Saturday, August 24, 2013

Bottle of French Wine for the Explanation of Data

Albert Theuwissen offers a bottle of good French wine to someone who explains the lack of consistency between gain and exposure settings in his CMOS sensor measurements. One can expect that signals measured at gain=1, exposure=42.24ms and gain=4, exposure=10.56ms are equal. In fact, they are not:

Sensor output value (corrected for the offset) as a function of
measurement number, for each measurement the camera gain
and exposure time are matched to each other.
Same data as above, but now with the regression lines added.

16 comments:

  1. Dark current? There's more time for dark current at longer integration and it is also non-linear with time.

    E

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  2. I think dark current has already been taken care of when he mentioned offset being corrected. IMHO this is caused by nonlinearity of some kind, which could be in the photodiode, the FD, or the gain. Albert, please repeat the experiment with fixed gain (but different exp), and fixed exp (but different gain), then see which one is non-linear.

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  3. I'd guess that the exposures are not accurate. Probably the actual exposure goes to zero before the exposure setting goes to zero. There isn't enough data to separate this effect from ADC offset but one more point taken in the dark will solve that.

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  4. If the exposure is set by a pulsed light source, it is possible that the longer pulses have larger integrated flux due to on/off risetimes or higher brightness with longer pulses or even a small spectral shift due to thermal effects in the source. The source needs to be observed with a photodiode with a sub-millisecond risetime to determine the relative total energy in short vs. long pulses.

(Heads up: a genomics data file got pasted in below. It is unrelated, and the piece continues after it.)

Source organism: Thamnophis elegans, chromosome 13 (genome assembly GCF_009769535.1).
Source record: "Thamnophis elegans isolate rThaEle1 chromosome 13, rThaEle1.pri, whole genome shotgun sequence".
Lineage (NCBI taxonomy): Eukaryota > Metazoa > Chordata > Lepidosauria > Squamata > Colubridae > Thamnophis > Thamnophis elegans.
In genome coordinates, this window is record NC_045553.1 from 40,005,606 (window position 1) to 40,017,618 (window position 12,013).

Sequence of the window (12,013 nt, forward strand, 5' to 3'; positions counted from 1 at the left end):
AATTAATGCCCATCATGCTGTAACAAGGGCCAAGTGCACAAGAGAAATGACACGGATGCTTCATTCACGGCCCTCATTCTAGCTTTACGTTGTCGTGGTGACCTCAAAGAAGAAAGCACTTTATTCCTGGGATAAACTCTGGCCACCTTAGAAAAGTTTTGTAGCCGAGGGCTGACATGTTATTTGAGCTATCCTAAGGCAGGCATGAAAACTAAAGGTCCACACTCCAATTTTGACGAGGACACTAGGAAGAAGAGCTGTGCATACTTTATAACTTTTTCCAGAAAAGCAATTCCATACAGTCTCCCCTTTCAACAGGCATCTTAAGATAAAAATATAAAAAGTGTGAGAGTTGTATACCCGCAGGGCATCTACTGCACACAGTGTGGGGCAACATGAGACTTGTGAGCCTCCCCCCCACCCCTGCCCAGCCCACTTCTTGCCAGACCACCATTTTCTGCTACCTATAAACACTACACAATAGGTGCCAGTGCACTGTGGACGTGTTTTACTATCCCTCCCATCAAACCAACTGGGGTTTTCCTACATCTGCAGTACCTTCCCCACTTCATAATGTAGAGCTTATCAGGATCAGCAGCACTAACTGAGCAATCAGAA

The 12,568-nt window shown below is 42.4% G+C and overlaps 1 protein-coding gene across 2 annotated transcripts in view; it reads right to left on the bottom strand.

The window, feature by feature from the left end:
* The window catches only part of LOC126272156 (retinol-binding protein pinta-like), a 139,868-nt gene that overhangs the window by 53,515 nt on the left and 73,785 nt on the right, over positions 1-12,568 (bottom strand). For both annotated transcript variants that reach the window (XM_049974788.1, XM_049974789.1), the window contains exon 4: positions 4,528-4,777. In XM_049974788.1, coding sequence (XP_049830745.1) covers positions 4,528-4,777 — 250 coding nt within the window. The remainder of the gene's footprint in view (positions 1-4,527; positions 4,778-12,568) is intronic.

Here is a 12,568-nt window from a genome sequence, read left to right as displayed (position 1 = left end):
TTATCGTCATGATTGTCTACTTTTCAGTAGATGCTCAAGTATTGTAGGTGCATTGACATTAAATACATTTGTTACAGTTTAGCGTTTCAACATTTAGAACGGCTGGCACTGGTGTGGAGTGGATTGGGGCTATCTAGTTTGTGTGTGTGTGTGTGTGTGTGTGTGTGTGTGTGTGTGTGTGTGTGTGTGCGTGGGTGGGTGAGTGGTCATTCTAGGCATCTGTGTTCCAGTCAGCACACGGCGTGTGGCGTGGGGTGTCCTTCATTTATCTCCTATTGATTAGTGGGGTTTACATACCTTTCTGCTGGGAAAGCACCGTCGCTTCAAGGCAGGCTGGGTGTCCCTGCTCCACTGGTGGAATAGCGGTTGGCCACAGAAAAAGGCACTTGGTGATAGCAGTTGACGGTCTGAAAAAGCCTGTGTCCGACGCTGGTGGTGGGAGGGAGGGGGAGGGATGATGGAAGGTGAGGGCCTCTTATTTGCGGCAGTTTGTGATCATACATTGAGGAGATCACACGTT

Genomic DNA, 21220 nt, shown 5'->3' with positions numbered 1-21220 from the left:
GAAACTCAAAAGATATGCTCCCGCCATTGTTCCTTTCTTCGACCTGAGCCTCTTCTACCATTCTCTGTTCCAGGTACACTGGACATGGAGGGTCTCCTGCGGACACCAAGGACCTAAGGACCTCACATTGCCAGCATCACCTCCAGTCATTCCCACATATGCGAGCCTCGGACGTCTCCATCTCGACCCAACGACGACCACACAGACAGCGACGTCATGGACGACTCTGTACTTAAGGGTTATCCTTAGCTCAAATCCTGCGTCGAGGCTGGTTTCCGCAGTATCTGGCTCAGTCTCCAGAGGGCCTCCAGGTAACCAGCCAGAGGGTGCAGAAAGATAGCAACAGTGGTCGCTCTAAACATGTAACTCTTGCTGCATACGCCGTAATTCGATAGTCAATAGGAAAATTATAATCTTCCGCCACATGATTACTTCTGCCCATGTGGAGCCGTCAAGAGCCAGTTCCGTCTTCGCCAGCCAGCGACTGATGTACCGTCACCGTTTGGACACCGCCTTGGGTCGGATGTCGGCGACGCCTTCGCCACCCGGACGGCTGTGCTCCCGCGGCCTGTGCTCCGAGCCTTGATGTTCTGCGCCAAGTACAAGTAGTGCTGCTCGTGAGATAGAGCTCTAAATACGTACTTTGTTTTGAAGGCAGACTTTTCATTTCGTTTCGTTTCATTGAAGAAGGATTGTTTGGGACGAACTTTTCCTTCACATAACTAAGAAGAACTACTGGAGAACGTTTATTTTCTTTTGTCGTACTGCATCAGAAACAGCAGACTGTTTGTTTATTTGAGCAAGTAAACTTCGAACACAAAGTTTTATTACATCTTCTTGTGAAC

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  5. Here is an experiment. Use a pulsed LED source and set it for roughly 50% duty cycle with a 10 ms period. Let it run continuously. Set the sensor exposure to capture 2 or 8 pulses to approximate your original test. The camera should be synced to the light pulse train so that the exposure starts and ends during the light off periods. See if you get the same problem. If so, I hereby turn the problem over to the sensor internals experts.

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  6. The answer is simple but giving it depends on the wine quality

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  7. It's the finite rise time of the led source

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  8. some of processing chain offsets might be affected by (analog?) gain...

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  9. Perhaps the inconsistency is due to oversampling of the French wine prior to doing the experiments.

    Seriously, I think it could easily be residual slightly negative offset getting gained up, or inexact gain, or a combination. The time dependence could be many many things.

    It cannot be that important if only French wine is being offered. Now if it was Californian wine, that would be a different matter.

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    Replies
    1. Hope that French wine not be the interpolation of the wine tasted prior to the experiments

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  10. Californian wine? What's that...

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  11. This comment has been removed by the author.

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  12. Albert,
    Two possible explanation (assuming switched cap amplifiers) (maybe both simultaneously)

    1) It could be the settling time of gain amplifier is affected due to higher gain leading to less settled output, while this may not necessarily affect noise,( if jitter is well managed) it certainly cause "less" output at higher gain.

    2)At unity gain, the capacitance in the feedback is the highest,--> best matching. Not so the case at gain = 4 when capacitance is 4 times smaller and more easily affected by bottom plate parasitics and mismatches.

    Hope we can toast.

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  13. It is a stupide question. How can we answer it without any details! Certains try to "answer" it as it were a serious question!

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    1. Well, the details are in his blog. You are too lazy to read them though...have you been drinking too much of cali-forniated wine lately??!

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  14. Dark current is significantly less as expressed as a percentage of photons of interest at the shorter exposure. Unless the background read was done for same exposure period via shuttered event, dark current would contribute to final offset.

    The wine issue is entirely wrong, A nice white, or even better a Riesling would come from the Finger Lakes of NY :)

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